Cation binding to yolk platelet phosvitin

In addition to non-heme iron [23], yolk phosvitin also contains Ca2+, Mg2+, Na+ and K+ [11]. Partially relaxed 23Na Fourier transform NMR spectra revealed the existence of at least two major intracellular compartments of NMR-visible Na+ [35]. A large fraction of the Rana oocyte Na+ was NMR-invisible and could be recovered in the yolk platelets [35]. During the first meiotic division there is a net increase in NMR-visible Na+; by completion of the second meiotic division (following fertilization), about 70% of the total Na+ becomes NMR-visible. Thus, phosvitin not only serves as a site for energy storage, but also as a storage site for iron and other ions essential for embryonic development in ponds and streams that contain little dissolved salts and minerals.

Conclusions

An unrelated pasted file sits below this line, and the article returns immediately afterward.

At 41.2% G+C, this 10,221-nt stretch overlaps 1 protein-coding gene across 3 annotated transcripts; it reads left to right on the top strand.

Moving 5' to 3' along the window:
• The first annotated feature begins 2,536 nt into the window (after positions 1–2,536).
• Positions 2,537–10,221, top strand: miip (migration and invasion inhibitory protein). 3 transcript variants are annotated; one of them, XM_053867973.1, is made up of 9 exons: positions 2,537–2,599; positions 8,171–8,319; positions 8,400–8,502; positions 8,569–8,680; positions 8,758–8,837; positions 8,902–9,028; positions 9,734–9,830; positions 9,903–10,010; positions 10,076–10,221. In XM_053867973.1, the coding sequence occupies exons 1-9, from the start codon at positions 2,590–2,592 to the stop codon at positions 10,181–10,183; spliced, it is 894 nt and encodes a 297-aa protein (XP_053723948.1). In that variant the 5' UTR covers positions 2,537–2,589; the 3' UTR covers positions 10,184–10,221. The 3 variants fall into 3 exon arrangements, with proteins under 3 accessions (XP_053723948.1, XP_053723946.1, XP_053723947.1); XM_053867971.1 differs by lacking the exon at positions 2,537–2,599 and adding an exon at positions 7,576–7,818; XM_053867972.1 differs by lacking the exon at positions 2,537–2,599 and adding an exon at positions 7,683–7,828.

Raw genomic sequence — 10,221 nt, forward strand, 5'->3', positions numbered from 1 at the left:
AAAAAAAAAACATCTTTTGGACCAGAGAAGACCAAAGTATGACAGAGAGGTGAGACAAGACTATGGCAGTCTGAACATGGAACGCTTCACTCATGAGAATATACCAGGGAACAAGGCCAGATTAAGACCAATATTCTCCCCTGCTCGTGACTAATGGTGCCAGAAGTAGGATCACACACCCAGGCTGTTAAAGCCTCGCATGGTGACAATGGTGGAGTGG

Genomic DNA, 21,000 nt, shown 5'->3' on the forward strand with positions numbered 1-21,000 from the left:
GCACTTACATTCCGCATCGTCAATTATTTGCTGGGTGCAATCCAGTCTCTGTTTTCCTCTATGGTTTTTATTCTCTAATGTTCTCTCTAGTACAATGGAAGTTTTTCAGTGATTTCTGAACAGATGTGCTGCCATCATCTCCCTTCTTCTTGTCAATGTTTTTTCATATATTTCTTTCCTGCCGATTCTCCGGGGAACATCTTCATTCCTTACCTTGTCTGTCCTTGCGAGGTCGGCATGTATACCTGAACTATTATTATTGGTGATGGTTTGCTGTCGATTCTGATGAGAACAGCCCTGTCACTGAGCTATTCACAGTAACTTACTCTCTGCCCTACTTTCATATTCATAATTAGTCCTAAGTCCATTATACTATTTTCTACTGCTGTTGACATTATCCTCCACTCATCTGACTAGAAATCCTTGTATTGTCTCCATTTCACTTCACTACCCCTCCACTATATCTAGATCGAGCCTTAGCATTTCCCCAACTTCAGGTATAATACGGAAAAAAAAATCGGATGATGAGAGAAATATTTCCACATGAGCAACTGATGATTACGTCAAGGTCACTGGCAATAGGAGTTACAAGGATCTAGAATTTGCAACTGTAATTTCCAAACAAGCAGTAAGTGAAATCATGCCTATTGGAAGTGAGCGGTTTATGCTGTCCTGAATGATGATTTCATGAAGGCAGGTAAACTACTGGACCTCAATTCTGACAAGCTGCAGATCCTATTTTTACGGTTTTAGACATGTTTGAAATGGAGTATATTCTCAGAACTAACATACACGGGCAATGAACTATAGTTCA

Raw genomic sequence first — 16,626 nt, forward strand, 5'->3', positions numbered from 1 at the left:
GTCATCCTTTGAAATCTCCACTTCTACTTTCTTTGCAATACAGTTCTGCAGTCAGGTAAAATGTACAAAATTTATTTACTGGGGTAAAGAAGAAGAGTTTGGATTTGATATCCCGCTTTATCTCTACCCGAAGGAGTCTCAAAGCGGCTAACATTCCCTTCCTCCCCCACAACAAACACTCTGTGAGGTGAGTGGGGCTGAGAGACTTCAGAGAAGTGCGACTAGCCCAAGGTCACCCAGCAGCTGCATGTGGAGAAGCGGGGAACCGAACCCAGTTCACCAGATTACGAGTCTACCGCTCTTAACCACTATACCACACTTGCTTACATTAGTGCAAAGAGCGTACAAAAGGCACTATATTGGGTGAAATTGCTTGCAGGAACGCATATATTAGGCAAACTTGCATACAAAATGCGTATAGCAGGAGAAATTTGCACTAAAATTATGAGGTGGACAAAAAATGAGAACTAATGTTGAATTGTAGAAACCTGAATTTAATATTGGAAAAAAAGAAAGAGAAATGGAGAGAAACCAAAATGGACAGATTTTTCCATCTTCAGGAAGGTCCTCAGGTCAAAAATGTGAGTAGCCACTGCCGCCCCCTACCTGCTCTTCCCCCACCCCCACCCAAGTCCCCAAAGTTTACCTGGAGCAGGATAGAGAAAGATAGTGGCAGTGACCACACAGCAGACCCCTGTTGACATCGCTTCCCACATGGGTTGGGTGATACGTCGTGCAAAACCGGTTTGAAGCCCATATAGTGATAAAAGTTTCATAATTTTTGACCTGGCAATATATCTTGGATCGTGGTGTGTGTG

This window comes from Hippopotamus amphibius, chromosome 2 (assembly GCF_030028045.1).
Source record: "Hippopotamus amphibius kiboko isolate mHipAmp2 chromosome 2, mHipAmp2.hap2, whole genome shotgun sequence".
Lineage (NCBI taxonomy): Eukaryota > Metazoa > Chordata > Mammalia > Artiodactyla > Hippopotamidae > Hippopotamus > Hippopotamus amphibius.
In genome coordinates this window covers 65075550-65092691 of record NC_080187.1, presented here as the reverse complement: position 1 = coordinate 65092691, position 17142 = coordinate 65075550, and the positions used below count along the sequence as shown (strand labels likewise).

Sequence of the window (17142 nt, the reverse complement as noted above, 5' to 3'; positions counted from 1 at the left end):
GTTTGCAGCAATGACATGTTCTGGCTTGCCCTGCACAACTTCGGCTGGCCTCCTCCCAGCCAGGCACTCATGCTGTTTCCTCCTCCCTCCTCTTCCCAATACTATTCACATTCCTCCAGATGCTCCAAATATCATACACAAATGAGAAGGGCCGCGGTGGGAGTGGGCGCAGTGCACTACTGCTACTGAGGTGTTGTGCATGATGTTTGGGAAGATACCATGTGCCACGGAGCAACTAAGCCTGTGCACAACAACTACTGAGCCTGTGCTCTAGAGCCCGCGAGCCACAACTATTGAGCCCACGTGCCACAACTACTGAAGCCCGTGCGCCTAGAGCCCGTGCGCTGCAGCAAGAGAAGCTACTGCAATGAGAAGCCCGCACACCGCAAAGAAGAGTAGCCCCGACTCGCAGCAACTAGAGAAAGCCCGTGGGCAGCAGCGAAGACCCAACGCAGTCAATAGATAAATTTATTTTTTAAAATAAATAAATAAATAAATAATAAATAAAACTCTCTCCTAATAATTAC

The pattern emerging from these and related studies indicates that progesterone binding to the N-terminal external loop of the α1-subunit of Na/K-ATPase initiates a cascade of events, facilitated by the internalization of Na/K-ATPase [2] and sequential changes in plasma membrane phospholipids (e.g. [36]). As shown here, progesterone binding initiates a marked rise in phosphocreatine and phosphoryl potential within the first few hours, followed by an accumulation of the highly phosphorylated protein phosvitin by the onset of second metaphase arrest. Continued binding of progesterone to the catalytic-subunit of the Na-pump is essential during the first 4-5 h [37] and leads to a net internalization of 50-60% of the total oocyte plasma membrane [18,38], which contains more than 95% of both bound progesterone and the ouabain-sensitive Na/K-ATPase [2]. We propose that progesterone binding to the catalytic-subunit of the Na/K-ATPase leads to a shift of Na/K-ATPase to lipid rafts. These rafts contain Na/K-ATPase-progesterone-caveolin-lipid microdomains [34] and undergo selective internalization prior to nuclear membrane breakdown. The resulting diversion of oxidative energy from cation regulation at the plasma membrane to storage as high energy phosphates in yolk phosvitin is essential for the subsequent fertilization and early cleavage.